On winning the Caine Prize, Binyavanga set up a literary magazine, Kwani?, to publish work by new Kenyan writers. One of its first stories, by Yvonne Adhiambo Owuor, won the 2003 Caine Prize and one of 2004’s shortlisted stories, by Parselelo Kantai, was also published in Kwani?. In 2003, the Kenya Publisher’s Association presented Binyavanga with an award in recognition of his contributions to Kenyan literature.
Binyavanga has written for The East African, National Geographic, The Sunday Times (South Africa), The New York Times, The Guardian (UK) and Granta. He is currently Director of the Chinua Achebe Center for African Writers and Artists at Bard College, New York. His play Shine Your Eye, part of the Africa Trilogy, opened in Toronto in June 2010. His first book One Day I will Write About this Place, a memoir, was published by Graywolf Press in the US, Granta Books in 2011 and Kwani in 2012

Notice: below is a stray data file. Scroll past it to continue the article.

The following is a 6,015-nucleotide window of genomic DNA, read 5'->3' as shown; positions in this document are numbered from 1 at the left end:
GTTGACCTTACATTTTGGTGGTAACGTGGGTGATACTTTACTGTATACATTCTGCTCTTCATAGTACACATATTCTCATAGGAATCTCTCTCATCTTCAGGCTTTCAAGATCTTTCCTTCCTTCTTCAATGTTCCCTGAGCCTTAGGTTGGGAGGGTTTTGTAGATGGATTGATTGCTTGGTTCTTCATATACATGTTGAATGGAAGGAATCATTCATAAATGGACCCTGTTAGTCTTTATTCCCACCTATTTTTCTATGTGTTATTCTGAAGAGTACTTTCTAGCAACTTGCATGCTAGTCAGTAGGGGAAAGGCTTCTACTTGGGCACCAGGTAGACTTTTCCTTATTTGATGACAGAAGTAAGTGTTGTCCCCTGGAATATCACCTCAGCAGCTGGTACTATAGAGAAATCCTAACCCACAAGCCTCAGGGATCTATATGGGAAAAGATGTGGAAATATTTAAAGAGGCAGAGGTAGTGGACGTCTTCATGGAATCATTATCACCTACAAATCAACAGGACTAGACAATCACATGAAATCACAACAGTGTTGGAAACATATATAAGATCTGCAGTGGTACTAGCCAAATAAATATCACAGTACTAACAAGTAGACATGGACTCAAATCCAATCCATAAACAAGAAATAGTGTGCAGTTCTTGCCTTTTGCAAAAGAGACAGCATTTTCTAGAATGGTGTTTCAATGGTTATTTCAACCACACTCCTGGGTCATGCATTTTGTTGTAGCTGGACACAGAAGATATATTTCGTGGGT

Among participants in the Caine Prize African Writers’ workshops, which have taken place annually since 2003, Eritrean writer Sulaiman Addonia’s first novel, The Consequences of Love, was published by Chatto & Windus in 2008, and Petina Gappah had a collection of her short stories, set in her native Zimbabwe and named for her Caine Prize workshop story An Elegy for Easterly, published by Faber and Faber in 2009. Niq Mhlongo has published three novels Dog Eat Dog (Kwela, 2004), After Tears (Kwela, 2007) and Way Back Home (2013) and Siphiwo Mahala published a novella When a Man Cries (UKZN Press, 2007) and a collection of short stories African Delights (Jacana, 2011). Yewande Omotoso, who participated in the 2012 workshop in South Africa, had her debut novel Bom Boy (Modjaji Books, 2011) won the South African Literary Award for First Time Author and was shortlisted for the South African Sunday Times Fiction Award 2012.
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